cc/gcc programming - where are the includes?
kuku at kukulies.org
Wed Dec 19 15:41:07 UTC 2018
I was refering to compiling a C program in a terminal shell using a makefile or command line.
Indeed it seems to work without CPATH set. I had a type in my #include <sys/types.h> line :-(
Had some strange character in that line from copy/paste.
Sorry for that. All fine now.
> Am 19.12.2018 um 15:36 schrieb Chris Jones <jonesc at hep.phy.cam.ac.uk>:
> On 19/12/2018 11:21 am, Christoph Kukulies wrote:
>> Thanks. I have Xcode installed and I’m developing an App presently. I need to run a small server on my mac as well and I thought the best would be to run it in a terminal and compile it with a C-compiler of choice. Need not to be gcc. Just the default one. And thanks Ruben for the tip using the CPATH variable.
> You should not need to set CPATH to find the standard system includes.
> If you are still having problems, you need to provide more information for anyone to help. Exactly what commands are you running, and exactly what errors does that give, etc.
>>> Am 19.12.2018 um 11:48 schrieb Chris Jones <jonesc at hep.phy.cam.ac.uk>:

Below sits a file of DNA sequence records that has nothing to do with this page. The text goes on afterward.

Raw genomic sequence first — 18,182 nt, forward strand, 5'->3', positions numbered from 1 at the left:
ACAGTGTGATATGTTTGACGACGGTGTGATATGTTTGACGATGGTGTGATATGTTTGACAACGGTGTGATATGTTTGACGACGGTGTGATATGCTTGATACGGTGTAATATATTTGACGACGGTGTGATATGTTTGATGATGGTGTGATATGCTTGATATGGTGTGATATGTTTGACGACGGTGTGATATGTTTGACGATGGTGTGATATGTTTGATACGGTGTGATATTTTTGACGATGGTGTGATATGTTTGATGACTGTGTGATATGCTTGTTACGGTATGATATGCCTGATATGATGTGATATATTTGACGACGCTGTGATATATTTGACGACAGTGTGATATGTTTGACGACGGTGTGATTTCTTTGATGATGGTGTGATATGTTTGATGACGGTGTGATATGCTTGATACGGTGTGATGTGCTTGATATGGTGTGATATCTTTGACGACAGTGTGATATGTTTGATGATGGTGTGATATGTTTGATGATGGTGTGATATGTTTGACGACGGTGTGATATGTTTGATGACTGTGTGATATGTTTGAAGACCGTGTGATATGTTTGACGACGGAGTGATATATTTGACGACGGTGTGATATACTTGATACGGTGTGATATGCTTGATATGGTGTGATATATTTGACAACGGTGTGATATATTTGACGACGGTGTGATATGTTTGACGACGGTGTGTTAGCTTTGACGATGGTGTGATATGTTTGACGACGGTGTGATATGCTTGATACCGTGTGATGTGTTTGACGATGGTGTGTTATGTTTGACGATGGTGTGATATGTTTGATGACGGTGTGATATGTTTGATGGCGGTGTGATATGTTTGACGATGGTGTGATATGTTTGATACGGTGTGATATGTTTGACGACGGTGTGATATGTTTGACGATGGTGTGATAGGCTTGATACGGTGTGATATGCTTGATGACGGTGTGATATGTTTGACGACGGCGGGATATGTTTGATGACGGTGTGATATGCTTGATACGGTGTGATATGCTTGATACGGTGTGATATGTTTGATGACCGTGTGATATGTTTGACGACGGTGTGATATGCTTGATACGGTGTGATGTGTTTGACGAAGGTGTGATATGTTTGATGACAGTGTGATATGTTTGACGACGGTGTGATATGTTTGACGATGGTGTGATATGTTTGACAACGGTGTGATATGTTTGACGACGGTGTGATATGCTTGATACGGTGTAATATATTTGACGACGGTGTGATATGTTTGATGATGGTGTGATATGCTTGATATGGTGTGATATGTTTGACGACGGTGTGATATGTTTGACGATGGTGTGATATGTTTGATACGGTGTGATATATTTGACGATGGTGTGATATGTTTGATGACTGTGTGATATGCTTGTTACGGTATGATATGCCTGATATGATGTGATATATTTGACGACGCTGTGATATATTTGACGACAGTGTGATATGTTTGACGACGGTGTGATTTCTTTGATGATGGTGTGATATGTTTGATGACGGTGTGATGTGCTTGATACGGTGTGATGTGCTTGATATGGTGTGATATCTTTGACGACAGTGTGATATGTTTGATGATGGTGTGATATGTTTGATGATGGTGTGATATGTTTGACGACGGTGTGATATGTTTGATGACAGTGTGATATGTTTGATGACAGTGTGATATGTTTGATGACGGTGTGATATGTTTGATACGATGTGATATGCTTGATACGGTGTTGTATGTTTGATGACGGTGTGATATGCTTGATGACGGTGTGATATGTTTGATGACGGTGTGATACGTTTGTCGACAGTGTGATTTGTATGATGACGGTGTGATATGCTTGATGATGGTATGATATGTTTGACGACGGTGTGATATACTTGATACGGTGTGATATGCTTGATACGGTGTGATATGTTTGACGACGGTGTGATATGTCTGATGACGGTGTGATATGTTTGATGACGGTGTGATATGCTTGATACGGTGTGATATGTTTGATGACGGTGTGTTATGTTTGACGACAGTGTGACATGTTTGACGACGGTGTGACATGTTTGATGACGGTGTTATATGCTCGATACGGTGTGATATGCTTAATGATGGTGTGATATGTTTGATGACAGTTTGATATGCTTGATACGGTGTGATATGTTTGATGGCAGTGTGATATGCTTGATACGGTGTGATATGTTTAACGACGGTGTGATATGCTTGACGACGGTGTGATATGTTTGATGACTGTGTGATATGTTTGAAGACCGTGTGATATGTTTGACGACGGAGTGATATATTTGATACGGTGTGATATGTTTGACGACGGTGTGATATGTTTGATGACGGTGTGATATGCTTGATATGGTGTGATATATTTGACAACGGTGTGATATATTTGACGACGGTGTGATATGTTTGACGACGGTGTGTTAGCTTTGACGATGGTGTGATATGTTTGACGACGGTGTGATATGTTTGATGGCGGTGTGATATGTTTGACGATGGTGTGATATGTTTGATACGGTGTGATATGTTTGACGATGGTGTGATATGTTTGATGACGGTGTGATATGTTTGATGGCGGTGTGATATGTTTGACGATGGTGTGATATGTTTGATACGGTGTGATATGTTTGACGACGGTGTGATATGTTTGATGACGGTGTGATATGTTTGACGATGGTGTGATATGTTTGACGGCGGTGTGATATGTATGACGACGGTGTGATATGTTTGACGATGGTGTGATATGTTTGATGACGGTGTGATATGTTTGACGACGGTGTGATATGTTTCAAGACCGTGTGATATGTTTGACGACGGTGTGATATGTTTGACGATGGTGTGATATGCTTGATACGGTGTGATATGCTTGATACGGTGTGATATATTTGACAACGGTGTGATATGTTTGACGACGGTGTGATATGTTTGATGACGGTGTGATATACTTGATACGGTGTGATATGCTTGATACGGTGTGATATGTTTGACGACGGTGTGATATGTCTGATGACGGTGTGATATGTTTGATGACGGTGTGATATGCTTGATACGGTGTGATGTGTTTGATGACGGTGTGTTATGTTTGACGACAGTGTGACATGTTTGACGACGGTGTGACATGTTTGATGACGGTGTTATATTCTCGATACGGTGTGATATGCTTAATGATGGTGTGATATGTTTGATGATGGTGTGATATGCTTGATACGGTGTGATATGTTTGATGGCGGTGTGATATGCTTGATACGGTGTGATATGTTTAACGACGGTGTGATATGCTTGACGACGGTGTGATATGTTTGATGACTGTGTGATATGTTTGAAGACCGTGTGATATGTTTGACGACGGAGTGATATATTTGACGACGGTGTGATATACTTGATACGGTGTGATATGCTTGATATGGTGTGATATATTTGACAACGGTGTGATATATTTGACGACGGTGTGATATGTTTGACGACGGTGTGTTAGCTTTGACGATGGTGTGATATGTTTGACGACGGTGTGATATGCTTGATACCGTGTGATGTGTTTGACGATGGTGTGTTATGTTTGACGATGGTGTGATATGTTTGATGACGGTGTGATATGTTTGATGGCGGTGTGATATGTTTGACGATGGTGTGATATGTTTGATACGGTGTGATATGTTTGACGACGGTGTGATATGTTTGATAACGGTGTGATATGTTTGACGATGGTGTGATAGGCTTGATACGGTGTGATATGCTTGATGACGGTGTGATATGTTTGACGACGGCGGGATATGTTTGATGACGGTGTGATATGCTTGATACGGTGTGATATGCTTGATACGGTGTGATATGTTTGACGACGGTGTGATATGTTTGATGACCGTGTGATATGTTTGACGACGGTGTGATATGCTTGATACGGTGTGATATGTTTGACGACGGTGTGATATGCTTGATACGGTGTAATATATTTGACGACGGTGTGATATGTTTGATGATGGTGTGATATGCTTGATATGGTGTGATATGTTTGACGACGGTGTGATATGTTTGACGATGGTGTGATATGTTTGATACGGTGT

>>> First things first. Do you really need GCC ? The primary compilers in macOS are now based on clang, and I recommend you use these instead of GCC for a number of reasons. To have access to these you need to make sure you have Xcode etc. installed. see
>>> For details related to using these compilers with MacPorts.
>>> On 19/12/2018 8:32 am, Christoph Kukulies wrote:
>>>> Does it require a special package to be installed when one wants to develop under cc or gcc in macOS?
>>>> I was writing a little C program starting with
>>>> #include <sys/types.h>
>>>> and the compiler doesn’t find anything (what I would be normally under /usr/include
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